Yemeni Tribal Protest Targets Infrastructure
A Yemeni court upheld the death sentence of Mubarak Hadi al-Shabwani, prompting members of al-Shabwan tribe to blow up power lines near the Yemeni capital. The attack led to the loss of electricity throughout Sana’a, reversing progress on improving the network. Al-Shabwani was sentenced to death in December 2009 for his alleged ties to al-Qaeda in the Arab Peninsula and involvement in an armed gang that targeted military and security commanders.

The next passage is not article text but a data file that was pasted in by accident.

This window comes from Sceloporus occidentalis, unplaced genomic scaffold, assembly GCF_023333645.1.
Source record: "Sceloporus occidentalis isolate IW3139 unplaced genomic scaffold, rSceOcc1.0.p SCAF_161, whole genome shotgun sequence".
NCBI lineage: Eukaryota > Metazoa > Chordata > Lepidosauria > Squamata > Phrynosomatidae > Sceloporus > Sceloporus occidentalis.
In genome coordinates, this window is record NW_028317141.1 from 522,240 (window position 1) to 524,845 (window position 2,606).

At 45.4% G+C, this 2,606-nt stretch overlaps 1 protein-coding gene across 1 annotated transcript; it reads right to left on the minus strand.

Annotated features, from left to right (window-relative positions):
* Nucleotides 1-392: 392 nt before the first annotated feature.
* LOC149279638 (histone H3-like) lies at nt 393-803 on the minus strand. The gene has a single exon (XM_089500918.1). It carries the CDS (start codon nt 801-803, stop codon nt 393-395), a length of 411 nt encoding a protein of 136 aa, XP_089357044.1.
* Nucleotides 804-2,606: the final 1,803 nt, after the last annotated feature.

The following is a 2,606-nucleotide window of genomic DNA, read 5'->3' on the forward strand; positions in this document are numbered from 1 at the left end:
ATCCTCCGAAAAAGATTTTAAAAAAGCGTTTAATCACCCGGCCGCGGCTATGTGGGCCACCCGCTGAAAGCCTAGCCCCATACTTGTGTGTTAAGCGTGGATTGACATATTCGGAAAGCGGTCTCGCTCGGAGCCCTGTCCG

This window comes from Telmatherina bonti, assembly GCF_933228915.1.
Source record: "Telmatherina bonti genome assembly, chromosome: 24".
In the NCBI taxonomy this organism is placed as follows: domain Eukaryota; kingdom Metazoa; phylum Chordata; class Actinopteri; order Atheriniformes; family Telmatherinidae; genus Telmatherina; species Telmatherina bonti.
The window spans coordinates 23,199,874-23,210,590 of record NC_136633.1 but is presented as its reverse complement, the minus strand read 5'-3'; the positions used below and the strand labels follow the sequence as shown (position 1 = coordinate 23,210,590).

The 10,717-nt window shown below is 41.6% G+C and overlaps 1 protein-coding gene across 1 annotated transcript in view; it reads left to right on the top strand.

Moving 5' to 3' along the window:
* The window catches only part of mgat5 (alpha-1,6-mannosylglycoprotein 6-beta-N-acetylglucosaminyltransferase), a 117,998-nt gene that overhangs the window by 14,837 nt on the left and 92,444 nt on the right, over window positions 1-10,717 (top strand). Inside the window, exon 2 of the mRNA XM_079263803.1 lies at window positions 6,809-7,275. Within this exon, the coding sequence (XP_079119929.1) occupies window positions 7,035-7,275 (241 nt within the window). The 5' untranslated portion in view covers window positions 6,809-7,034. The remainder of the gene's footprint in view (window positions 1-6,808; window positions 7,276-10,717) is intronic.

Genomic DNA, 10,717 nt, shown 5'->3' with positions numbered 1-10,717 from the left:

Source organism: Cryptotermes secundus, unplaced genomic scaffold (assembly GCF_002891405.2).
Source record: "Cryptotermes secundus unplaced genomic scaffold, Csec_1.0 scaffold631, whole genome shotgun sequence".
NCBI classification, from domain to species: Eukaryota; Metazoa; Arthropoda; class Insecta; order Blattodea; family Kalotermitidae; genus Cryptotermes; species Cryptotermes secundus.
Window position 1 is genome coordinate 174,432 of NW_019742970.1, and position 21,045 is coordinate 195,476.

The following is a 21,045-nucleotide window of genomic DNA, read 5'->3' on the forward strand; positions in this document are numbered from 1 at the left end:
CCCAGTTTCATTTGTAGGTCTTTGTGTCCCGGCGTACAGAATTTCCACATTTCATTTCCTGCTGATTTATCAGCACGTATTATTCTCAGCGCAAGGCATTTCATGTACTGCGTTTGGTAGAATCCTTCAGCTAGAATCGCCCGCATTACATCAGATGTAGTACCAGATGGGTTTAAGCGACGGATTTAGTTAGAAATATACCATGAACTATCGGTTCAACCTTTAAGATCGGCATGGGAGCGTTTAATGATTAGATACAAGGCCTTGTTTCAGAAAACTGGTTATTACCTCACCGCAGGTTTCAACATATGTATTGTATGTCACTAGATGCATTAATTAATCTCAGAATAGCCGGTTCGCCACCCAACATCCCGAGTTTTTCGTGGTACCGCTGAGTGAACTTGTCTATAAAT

Andrew Hammond writes on the recent resurgence of Houthi activism in Yemen, a worrying prospect for Sunni leaders in the country as well as Western actors. During the riots over the anti-Islam film in September, Houthi presence was on display in Sana’a via political posters and graffiti. Some Yemenis and Western envoys believe that Iran is exerting significant influence over the Shi’a group. A senior Western diplomat said, “They really have a very broad strategy to increase their influence on politics and society, we believe for very negative purposes. My take on the rhetoric is that it is bought and paid for by the government of Iran and they are simply following instructions that they get from Tehran.” The Yemeni government aims to include the Houthis in the national dialogue slated for November. “The government wants to show more freedoms and doesn’t want any clash, so it left [the Houthis] alone. [The Houthis] found a chance to show themselves and exploit people’s feelings,” noted Abdulfattah, an Arabic teacher who opposes the group.